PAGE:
Academic advisor: Jeff Miller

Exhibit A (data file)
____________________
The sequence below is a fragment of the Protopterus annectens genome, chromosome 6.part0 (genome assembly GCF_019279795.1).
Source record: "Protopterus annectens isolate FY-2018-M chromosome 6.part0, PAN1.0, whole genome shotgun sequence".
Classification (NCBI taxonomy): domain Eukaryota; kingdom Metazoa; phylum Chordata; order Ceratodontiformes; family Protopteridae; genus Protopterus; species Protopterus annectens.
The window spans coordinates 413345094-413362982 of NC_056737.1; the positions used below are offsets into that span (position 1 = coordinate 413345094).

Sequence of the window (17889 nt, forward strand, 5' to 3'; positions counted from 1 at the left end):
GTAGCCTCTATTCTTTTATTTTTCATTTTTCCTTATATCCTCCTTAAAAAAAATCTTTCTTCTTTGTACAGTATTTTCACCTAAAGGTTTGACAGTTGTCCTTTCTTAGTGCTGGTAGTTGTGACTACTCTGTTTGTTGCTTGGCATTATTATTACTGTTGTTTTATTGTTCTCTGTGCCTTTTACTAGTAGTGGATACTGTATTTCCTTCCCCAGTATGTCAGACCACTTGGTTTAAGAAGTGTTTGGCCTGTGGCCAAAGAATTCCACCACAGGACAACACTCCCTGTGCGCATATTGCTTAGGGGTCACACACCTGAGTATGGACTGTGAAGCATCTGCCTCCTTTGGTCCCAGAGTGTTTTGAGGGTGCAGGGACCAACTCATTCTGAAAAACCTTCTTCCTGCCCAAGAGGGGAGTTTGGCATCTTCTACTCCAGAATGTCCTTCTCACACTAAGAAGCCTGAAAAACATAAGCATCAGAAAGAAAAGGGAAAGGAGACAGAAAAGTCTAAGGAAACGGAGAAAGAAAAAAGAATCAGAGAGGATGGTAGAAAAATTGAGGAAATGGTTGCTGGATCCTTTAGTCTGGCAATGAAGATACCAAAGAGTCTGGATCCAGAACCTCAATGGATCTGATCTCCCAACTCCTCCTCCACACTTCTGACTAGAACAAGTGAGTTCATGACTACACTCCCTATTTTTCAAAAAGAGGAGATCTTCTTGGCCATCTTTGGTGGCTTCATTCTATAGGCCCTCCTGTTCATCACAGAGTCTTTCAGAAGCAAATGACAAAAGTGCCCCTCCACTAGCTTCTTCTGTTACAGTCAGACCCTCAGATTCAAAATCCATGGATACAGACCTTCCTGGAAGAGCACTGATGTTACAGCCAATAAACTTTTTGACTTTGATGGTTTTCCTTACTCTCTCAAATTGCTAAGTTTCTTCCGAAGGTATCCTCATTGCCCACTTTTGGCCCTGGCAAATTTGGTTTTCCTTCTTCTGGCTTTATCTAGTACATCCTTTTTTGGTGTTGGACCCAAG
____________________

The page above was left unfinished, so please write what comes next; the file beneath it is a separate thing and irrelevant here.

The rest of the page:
Larry is a first-year student in the Biostatistics PhD program. His current research interest focuses on multi-resolution inference in small and large sample trials, with applications in emergency medicine and drug discovery. The majority of his semester has been spent focusing on coursework. Larry plans to take the following courses this academic year: BST230: Probability I, BST232: Methods I, BST231: Statistical Inference I, BST234: Data Structures and Algorithms, BST273: Introduction to Programming, BST267: Introduction to Social & Biological Networks, BST238: Principles and Advanced Topics in Clinical Trials, RDS280: Decision Analysis for Health and Medicine, ID222: The History of Public Health in the US from the Colonial Era to the Present, and HPM548: Responsible Conduct of Research. During the Fall 2018 semester Larry completed his BD biostatistics rotation with Dr. Xiao-li Meng. Their project was focused on personalized data science through the lens of multi-resolution inference. Larry first conducted a literature review on N-of-1 trials and was connected to a working group of biostatisticians, clinicians, and computer scientists interested in making inferences for individuals. Together they developed an initial research question of interest based on the observation that in real-life, neither the patient nor the physician is usually the sole decision-maker. Rather, patient-physician decisions are typically made together, based on a combination of individual-specific data (small-data) and population-level data (big-data). How do we integrate personal data with population data, which could be well-suited to be modeled in the multi-resolution framework? They are developing a visual tool to help physicians/decision-makers visualize heterogeneity of treatment effect as a function of resolution level. In a dynamic setting, they may be able to “shift” the resolution based on availability/feasibility of combining multiple N-of-1 trials with population-level data. Larry also conducted an exploratory data analysis and is now working with data from the eICU collaborative research database, a multi- center database for critical care research. They are also actively working with Prof Fishman to obtain an appropriate dataset on patients with rare monogenic diseases to test their hypotheses. Larry is now planning his BD computing rotation with Dr. Tianxi Cai in electronic health records, with applications in natural language processing for different languages such as Mandarin Chinese and/or French. This work may use data from biobanks such as the Million Veteran Program or Partners’ Healthcare. In addition to the coursework and rotation work he is planning a manuscript about “Resolution via filtration and decomposition for categorical data”. This would be a statistical methods paper that shows how inference varies at different resolution levels when the outcome of interest is categorical. Larry is currently working on the methods development and is in the early stages of drafting a paper, to be continued through the academic year. He has also taken advantage of the working groups and other professional development activities happening in the department. Larry has attended the Biostatistics PhD Student Seminar Series (including a F31 application primer), and the B3D Seminar Series (Biostatistics-Biomedical Informatics-Big Data), and the Cancer Training Grant Seminar Series and also presented a poster, “Surviving the Weekend Effect: A Competing Risks Analysis of Electronic Medical Records in the UK” at the 2018 Program in Quantitative Genomics (PQG) Conference, Biobanks: Study Design and Data Analysis, Nov 1-2, 2018 that is put on by the department.